By Lauren Wise
By Anthony Sandoval
By New Times Staff
By Chris Parker
By Glenn BurnSilver
By Lauren Wise
By Jason P. Woodbury
By Chase Kamp
Hell hath no fury like a New Age physician scorned.
That's what Sedona healer Reinalda de Souza wants the world to glean from the untimely demise of Michael Jackson. She especially wants the famous and wealthy individuals who beat a path to her door seeking a cure for their mental, spiritual, and physical ailments to get the message.
"I am not a woman to be trifled with," says the short, charismatic woman, slapping the wooden table in the kitchen of her rambling, cliff-side dwelling for emphasis. "I haven't traveled thousands of miles and studied on four continents just give my expertise away for free."
She stops for a moment, her long hair thrown back, her face ablaze in the evening sunlight that's bouncing off the famous red rocks nearby, filling the room with a Martian glow.
"The rich in America," she scoffs in an odd, foreign accent difficult to place until you know more about her. "They want everything for free. They'd better learn. The arts I employ to heal them can be used as readily to destroy."
Suddenly, her face softens and she studies her visitor intently.
"Would you care for some hot tea, dear?" asks De Souza. Without waiting for an answer, she begins to fuss with a teapot, talking to herself under her breath. A golden-brown Abyssinian feline hops up on the tabletop, parades around the rough-hewn edge and meows curiously.
"Be polite to our guest, Sofia. He's going to write about us," De Souza informs the cat, who is licking her fur, cocking her head up occasionally, as if she's heard a sparrow or mouse she needs to investigate.
"Sofia's a great scorpion-killer. I don't know what I'd do without her up here," De Souza chirps in that accent, which she later reveals is Brazilian Portuguese. She then asks, "Would you like to drink out of the cup Jacko used? He preferred St. John's wort for his depression. I could have cured him of that, too, if he would've let me."
She brings forth a set of bone china with a pattern of gold leaf and sets down a cup and saucer. On the rim of the cup, the faded red imprint of someone's lipstick can clearly be seen. Her visitor looks up.
"Yes, the lipstick," she sighs. "It belonged to that horrible creature. He wore lipstick all the time. And face powder. Like a male prostitute. I haven't washed it, for obvious reasons."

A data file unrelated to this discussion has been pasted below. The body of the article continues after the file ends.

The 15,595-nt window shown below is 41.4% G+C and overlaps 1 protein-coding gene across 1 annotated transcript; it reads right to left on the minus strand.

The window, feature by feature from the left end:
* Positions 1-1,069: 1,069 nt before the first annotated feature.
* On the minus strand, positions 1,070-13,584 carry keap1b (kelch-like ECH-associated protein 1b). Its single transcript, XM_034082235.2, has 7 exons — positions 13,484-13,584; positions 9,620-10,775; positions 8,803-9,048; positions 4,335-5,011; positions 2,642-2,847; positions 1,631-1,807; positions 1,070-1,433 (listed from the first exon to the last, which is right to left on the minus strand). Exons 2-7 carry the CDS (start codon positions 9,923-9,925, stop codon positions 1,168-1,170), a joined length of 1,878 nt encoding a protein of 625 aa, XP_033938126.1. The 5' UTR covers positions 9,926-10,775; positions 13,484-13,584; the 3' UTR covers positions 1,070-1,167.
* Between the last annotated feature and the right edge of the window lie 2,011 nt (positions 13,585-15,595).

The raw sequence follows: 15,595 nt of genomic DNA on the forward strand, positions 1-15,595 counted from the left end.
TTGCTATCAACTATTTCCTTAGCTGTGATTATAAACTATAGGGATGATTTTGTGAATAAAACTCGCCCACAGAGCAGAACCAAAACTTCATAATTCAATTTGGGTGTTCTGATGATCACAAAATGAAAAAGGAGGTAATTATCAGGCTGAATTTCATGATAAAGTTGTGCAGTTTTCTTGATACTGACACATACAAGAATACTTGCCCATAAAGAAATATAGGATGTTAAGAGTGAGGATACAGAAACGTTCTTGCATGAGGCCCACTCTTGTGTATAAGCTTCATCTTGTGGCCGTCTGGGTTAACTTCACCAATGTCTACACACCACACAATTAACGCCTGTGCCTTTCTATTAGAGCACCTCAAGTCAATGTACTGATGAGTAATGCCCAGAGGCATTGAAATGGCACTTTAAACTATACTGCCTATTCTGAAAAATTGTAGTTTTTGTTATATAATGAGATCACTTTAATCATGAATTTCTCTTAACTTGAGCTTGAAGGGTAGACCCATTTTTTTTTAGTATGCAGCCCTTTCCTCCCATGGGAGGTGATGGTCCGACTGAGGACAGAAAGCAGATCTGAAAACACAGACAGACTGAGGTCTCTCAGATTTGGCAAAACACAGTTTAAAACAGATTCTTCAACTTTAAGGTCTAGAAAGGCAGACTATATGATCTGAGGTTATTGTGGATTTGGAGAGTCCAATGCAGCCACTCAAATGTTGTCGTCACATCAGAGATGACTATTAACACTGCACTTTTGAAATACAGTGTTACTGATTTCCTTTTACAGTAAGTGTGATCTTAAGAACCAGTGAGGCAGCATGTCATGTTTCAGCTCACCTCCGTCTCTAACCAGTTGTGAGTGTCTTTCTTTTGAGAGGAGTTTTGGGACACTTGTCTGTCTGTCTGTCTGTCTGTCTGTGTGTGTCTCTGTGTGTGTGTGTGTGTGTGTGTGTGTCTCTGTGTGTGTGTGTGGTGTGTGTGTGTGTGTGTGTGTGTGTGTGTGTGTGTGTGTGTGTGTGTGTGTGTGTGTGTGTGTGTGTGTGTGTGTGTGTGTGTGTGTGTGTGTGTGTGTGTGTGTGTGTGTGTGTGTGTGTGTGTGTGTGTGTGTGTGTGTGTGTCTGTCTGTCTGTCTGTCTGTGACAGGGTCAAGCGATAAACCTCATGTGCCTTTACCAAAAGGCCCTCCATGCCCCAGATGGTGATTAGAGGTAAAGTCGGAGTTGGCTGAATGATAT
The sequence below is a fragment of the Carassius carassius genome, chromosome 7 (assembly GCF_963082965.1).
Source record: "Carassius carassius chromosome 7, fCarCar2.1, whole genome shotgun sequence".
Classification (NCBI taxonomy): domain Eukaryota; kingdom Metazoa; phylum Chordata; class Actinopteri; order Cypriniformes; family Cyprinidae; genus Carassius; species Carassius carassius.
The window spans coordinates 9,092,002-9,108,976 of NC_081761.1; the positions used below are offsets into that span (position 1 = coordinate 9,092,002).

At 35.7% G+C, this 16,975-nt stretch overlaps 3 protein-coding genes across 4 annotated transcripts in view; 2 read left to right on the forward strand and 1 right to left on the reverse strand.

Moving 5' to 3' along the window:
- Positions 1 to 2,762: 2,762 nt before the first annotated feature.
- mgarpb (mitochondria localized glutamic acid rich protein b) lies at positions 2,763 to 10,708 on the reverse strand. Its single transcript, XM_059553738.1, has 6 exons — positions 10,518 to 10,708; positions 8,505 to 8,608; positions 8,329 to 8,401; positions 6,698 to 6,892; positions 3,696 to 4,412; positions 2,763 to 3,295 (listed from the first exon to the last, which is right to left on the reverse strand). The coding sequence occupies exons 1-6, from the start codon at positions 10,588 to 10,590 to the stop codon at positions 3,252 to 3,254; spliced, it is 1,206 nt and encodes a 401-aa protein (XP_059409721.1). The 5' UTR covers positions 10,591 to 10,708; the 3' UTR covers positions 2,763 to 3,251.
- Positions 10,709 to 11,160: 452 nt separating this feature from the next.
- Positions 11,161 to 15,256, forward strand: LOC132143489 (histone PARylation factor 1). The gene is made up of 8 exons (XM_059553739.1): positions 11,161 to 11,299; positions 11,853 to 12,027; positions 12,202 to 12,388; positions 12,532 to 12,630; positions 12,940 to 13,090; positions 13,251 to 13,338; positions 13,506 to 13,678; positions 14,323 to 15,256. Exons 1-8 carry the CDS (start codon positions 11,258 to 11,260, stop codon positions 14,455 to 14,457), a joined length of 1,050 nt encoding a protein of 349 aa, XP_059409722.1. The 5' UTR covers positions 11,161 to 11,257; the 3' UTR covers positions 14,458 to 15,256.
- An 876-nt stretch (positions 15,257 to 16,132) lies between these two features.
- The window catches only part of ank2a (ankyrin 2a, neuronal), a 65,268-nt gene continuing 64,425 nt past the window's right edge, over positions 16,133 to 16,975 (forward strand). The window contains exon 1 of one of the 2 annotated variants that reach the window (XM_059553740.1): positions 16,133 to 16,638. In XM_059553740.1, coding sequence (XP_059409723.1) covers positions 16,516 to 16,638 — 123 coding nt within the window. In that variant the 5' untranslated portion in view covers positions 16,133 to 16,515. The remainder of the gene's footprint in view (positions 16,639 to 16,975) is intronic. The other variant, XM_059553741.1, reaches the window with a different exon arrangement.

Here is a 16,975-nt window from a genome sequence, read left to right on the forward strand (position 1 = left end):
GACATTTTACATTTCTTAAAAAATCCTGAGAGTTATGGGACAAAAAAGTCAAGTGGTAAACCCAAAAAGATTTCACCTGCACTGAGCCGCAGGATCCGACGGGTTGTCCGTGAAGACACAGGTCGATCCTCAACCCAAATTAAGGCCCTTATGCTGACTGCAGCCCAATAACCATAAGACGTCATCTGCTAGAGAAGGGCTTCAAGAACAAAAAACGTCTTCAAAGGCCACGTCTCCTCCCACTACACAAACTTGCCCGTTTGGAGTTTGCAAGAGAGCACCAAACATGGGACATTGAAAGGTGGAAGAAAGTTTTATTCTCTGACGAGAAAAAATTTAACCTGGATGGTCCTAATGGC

As if she had only been kidding about allowing Jackson's cup to be used again, she gets up and goes back to her cupboard to fetch a clean cup for her visitor. She fills it with her own "special blend" of green tea.
The "obvious reasons," De Souza explains later, are that she plans to cash in and recoup some of her losses in dealing with Jackson by selling artifacts from their encounters — things he touched or was touched by, physically.
De Souza is an expert in all sorts of alternative medicine; diplomas from far-flung centers of learning in Tokyo, Shanghai, and Mumbai paper her hallways. Among her degrees is a doctorate in traditional Chinese medicine.
She first encountered Jackson in the Kingdom of Bahrain. He had fled the United States to live at the home of his friend Sheikh Abdullah bin Isa Al-Khalifa, Prince of Bahrain, after he was acquitted of child molestation in a 2005 trial in Santa Maria, California.
In Bahrain to attend an international seminar on the benefits of reiki healing — the Japanese science of "laying on of hands," which helps direct a person's "life force energy" — De Souza and Jackson met at a gathering of Bahranian royalty on the island nation. Sensing Jackson was in great pain, she gave him her card with her secluded Sedona address, suggesting that she could be of help to him if he were ever in Arizona. Months later, Jackson appeared at her doorway, asking if she could heal a heart malady, a result of his ongoing battle with lupus. Later, he confessed that he also wanted her to cure him of his obsession with prepubescent boys.
Jackson was a frequent guest at Dr. De Souza's home, which doubles as her clinic. She made him her primary patient, using her expertise in lithotherapy, the use of stones, crystals, and minerals for their healing properties. Jackson bathed in tubs filled with agate, garnet, and aventurine. He drank potent mixtures of distilled water mixed with emerald dust, and pasteurized goat milk chilled with round stones of lapis lazuli. He grew stronger under De Souza's care, until the doctor asked for the unusual payment Jackson had promised her — the skeleton of Joseph Merrick, the Elephant Man, which Jackson reportedly owned.
"If he'd kept his word to me, he would be alive today," snorted De Souza, sipping her tea. "The cretin thought he could backstab me after I'd devoted so much energy to curing him.
"They think someone pumped him full of Demerol," she spat, her rage building. "It was a curse I learned long ago in São Paulo [Brazil] that stopped his heart. As soon as your story hits the street, the whole world will know that I — Dr. Reinalda de Souza — killed Jacko!"
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